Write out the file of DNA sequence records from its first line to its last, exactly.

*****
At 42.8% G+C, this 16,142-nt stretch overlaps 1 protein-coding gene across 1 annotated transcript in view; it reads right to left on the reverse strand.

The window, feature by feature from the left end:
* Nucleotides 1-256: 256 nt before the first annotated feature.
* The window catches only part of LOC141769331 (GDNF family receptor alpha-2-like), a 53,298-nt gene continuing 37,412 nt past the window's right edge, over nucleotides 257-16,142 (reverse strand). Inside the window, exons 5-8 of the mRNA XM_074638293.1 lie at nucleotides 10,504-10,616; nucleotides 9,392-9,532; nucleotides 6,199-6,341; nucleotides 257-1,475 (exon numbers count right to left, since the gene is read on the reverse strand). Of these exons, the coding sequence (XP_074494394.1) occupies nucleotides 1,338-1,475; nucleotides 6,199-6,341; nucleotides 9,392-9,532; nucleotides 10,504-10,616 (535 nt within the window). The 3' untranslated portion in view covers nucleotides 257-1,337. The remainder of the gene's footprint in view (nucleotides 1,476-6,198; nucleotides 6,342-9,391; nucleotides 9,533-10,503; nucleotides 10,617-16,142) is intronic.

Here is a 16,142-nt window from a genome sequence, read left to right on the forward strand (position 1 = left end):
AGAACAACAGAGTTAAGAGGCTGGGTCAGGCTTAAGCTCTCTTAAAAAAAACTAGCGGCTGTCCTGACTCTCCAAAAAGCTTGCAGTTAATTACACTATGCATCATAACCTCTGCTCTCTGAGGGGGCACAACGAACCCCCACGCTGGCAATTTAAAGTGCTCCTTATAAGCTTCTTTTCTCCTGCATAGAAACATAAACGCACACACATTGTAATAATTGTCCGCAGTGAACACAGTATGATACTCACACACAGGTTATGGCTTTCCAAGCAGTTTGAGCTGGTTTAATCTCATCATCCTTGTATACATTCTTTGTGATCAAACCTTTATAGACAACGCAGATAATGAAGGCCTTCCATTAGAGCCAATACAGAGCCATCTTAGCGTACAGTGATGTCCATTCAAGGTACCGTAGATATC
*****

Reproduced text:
At 42.8% G+C, this 16,142-nt stretch overlaps 1 protein-coding gene across 1 annotated transcript in view; it reads right to left on the reverse strand.

The window, feature by feature from the left end:
* Nucleotides 1-256: 256 nt before the first annotated feature.
* The window catches only part of LOC141769331 (GDNF family receptor alpha-2-like), a 53,298-nt gene continuing 37,412 nt past the window's right edge, over nucleotides 257-16,142 (reverse strand). Inside the window, exons 5-8 of the mRNA XM_074638293.1 lie at nucleotides 10,504-10,616; nucleotides 9,392-9,532; nucleotides 6,199-6,341; nucleotides 257-1,475 (exon numbers count right to left, since the gene is read on the reverse strand). Of these exons, the coding sequence (XP_074494394.1) occupies nucleotides 1,338-1,475; nucleotides 6,199-6,341; nucleotides 9,392-9,532; nucleotides 10,504-10,616 (535 nt within the window). The 3' untranslated portion in view covers nucleotides 257-1,337. The remainder of the gene's footprint in view (nucleotides 1,476-6,198; nucleotides 6,342-9,391; nucleotides 9,533-10,503; nucleotides 10,617-16,142) is intronic.

Here is a 16,142-nt window from a genome sequence, read left to right on the forward strand (position 1 = left end):
AGAACAACAGAGTTAAGAGGCTGGGTCAGGCTTAAGCTCTCTTAAAAAAAACTAGCGGCTGTCCTGACTCTCCAAAAAGCTTGCAGTTAATTACACTATGCATCATAACCTCTGCTCTCTGAGGGGGCACAACGAACCCCCACGCTGGCAATTTAAAGTGCTCCTTATAAGCTTCTTTTCTCCTGCATAGAAACATAAACGCACACACATTGTAATAATTGTCCGCAGTGAACACAGTATGATACTCACACACAGGTTATGGCTTTCCAAGCAGTTTGAGCTGGTTTAATCTCATCATCCTTGTATACATTCTTTGTGATCAAACCTTTATAGACAACGCAGATAATGAAGGCCTTCCATTAGAGCCAATACAGAGCCATCTTAGCGTACAGTGATGTCCATTCAAGGTACCGTAGATATC